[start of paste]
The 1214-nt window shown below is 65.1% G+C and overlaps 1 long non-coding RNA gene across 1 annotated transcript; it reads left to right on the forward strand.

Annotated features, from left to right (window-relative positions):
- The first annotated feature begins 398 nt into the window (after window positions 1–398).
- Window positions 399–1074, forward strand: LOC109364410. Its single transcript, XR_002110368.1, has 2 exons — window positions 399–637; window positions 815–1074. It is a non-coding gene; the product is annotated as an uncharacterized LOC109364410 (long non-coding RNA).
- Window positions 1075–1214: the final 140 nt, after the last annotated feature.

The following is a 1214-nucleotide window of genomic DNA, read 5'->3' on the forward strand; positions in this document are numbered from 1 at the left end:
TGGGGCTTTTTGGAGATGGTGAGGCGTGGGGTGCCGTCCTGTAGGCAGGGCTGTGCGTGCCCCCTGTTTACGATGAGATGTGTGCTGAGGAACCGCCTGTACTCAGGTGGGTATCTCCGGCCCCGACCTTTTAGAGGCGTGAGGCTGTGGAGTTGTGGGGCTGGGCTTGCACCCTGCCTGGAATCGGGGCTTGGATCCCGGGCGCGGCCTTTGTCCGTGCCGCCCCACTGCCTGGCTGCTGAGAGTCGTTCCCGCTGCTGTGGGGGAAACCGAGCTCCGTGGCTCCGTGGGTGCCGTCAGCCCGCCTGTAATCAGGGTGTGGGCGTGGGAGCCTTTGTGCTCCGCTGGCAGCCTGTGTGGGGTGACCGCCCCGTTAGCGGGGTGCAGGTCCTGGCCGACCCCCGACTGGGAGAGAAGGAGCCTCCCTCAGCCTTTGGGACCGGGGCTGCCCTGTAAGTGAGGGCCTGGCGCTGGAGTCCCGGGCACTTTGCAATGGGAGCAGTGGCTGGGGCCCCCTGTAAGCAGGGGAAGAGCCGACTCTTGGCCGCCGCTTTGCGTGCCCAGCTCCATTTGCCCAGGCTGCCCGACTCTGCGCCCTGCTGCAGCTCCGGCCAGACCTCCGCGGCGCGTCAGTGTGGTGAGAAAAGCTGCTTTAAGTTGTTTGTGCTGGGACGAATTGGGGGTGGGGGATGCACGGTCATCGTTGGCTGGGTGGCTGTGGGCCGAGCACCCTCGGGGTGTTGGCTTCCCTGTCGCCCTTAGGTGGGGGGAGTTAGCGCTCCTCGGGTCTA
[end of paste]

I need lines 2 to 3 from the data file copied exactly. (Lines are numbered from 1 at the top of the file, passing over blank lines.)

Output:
Annotated features, from left to right (window-relative positions):
- The first annotated feature begins 398 nt into the window (after window positions 1–398).